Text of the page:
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It Has Nothing To Do With Age provides self-help principles. The inspirational stories give concrete illustrations of overcoming many of life's challenges. Difficulties pertaining to depression, grief, divorce, and death are presented and worked through by the participants. Physical impairments, injuries, overcoming issues with weight, alcohol, and nicotine are also dealt with and resolved by the athletes.

This book provides a model on how to overcome some of the difficulties that confront all of us . Further, this read sheds a beacon of light on preventive measures for good physical and mental health. Research demonstrates that exercise is an important component in treating such ailments and debilitating illness such as depression, stroke, heart disease, brain or cognitive malfunction,and Alzheimer's disease.

I suggest that proper exercise can be used as a preventive measure for psychological, cognitive, and physical health as well. Follow my prescription and lead a better, more fulfilling, and healthier life.

Wednesday, July 1, 2015

The Grimm Brothers Goldilocks and the Three Bears

The only emotions or feelings exhibited by this bear family were anger and apparent fear and surprise. The father bear came across as expressing only anger. He growled, suggesting anger on three separate occasions. The first was when he noticed that someone took a bite out of his porridge. Was this father hungry, angry that someone dear took a bite out of his food or angry about the intrusion? How did he know that somebody sat in his chair and why would that elicit anger? Was that chair his narcissistic possession, and an expression of his authoritarian character?  He also growled when he noticed that somebody had been lying in his bed. Was the bedding messed up, and did this disturb this compulsive bear’s lack of order and control. In essence, the theme and characterization of the father bear was only that this bear was growing over minimal circumstances. Are fathers generally angry is the message.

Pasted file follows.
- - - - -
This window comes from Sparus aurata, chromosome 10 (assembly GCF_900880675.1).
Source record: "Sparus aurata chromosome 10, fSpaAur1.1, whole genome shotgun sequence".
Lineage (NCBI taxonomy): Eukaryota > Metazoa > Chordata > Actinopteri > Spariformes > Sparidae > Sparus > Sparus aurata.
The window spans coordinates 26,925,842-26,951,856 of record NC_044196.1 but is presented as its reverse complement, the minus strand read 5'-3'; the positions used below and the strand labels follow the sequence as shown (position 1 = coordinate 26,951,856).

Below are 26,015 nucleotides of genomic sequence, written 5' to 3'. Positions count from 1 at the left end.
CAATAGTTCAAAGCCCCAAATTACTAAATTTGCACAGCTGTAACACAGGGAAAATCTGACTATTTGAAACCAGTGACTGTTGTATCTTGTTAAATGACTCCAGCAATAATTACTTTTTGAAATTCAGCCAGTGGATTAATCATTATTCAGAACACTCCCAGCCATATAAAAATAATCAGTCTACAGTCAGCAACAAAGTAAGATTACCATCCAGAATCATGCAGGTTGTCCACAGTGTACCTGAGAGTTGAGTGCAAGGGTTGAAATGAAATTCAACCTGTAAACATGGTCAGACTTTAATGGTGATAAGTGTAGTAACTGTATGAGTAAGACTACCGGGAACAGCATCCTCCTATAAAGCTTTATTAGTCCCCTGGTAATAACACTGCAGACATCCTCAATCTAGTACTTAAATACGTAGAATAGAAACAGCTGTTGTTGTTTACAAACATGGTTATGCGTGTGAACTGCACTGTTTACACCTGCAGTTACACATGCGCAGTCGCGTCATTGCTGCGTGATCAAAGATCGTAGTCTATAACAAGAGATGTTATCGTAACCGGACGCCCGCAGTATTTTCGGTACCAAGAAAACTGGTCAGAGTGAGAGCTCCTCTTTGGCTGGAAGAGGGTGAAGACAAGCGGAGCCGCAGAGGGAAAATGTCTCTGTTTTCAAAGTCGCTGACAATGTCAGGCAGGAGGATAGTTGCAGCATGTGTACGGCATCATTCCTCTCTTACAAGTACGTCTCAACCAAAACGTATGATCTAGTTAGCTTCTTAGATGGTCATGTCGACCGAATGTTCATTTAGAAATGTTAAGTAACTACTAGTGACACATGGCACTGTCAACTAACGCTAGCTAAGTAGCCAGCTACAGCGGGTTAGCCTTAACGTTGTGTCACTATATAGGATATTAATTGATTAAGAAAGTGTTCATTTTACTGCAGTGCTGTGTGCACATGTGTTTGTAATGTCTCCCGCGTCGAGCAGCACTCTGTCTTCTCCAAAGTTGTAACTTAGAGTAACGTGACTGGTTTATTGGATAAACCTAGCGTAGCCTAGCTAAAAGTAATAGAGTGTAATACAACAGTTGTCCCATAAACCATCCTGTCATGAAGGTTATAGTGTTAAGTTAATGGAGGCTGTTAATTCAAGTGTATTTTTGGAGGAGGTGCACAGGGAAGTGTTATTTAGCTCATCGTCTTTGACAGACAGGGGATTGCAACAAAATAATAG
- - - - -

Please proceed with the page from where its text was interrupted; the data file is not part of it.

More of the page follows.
The mother bear, on the other hand, exhibited no emotion. It didn’t matter whether someone ate her porridge, sat in her chair, or even slept in her separate bed. She was certainly a noncontroversial figure and somewhat inconsequential to the story. Perhaps she was the peacekeeper or the go-between. But based on the story, she just told the facts and expressed that clearly or robotic like.  Are mothers without emotion and follow their authoritarian and dominating husbands around without opinion? Or, does this traditional mother figure stuff and repress emotions and not very 21st-century like?

Now for the baby bear. The baby bear consistently cried, perhaps from anxiety or fear or even hunger as in the case of not having any food. This baby bear also cried pointing out that its chair was broken. We don’t know the sex of that baby bear so whether or not crying was appropriate and/or the result of the controlling “parenting” of the father bear. Single children certainly do not like to share when they are the center of attention-was that crying just attention seeking? This baby bear exhibited immature crying behavior. However, the baby bear exclaimed-either surprise or anxiety when finding Goldilocks in its bed.